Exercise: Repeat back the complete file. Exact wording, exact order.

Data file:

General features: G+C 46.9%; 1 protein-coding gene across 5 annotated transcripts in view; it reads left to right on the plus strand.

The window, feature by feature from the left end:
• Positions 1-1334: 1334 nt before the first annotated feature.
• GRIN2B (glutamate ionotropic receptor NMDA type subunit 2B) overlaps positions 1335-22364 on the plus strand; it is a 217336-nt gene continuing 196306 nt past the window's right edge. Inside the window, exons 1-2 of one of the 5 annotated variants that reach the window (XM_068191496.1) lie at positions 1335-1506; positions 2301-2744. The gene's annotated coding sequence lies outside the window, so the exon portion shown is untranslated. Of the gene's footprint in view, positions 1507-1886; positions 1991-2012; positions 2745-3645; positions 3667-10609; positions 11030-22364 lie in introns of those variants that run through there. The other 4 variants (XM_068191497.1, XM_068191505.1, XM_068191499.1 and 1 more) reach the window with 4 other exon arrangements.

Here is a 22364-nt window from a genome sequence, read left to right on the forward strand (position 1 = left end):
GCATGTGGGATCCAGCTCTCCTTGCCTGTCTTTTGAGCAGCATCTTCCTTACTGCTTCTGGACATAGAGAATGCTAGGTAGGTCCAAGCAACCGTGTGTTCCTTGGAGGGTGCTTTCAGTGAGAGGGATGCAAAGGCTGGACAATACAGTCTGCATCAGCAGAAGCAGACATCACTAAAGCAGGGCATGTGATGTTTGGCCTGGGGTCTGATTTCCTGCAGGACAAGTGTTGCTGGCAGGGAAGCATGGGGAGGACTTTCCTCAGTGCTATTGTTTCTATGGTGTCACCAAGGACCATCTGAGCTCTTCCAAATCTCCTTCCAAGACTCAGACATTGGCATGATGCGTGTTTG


General features: G+C 46.9%; 1 protein-coding gene across 5 annotated transcripts in view; it reads left to right on the plus strand.

The window, feature by feature from the left end:
• Positions 1-1334: 1334 nt before the first annotated feature.
• GRIN2B (glutamate ionotropic receptor NMDA type subunit 2B) overlaps positions 1335-22364 on the plus strand; it is a 217336-nt gene continuing 196306 nt past the window's right edge. Inside the window, exons 1-2 of one of the 5 annotated variants that reach the window (XM_068191496.1) lie at positions 1335-1506; positions 2301-2744. The gene's annotated coding sequence lies outside the window, so the exon portion shown is untranslated. Of the gene's footprint in view, positions 1507-1886; positions 1991-2012; positions 2745-3645; positions 3667-10609; positions 11030-22364 lie in introns of those variants that run through there. The other 4 variants (XM_068191497.1, XM_068191505.1, XM_068191499.1 and 1 more) reach the window with 4 other exon arrangements.

Here is a 22364-nt window from a genome sequence, read left to right on the forward strand (position 1 = left end):
GCATGTGGGATCCAGCTCTCCTTGCCTGTCTTTTGAGCAGCATCTTCCTTACTGCTTCTGGACATAGAGAATGCTAGGTAGGTCCAAGCAACCGTGTGTTCCTTGGAGGGTGCTTTCAGTGAGAGGGATGCAAAGGCTGGACAATACAGTCTGCATCAGCAGAAGCAGACATCACTAAAGCAGGGCATGTGATGTTTGGCCTGGGGTCTGATTTCCTGCAGGACAAGTGTTGCTGGCAGGGAAGCATGGGGAGGACTTTCCTCAGTGCTATTGTTTCTATGGTGTCACCAAGGACCATCTGAGCTCTTCCAAATCTCCTTCCAAGACTCAGACATTGGCATGATGCGTGTTTG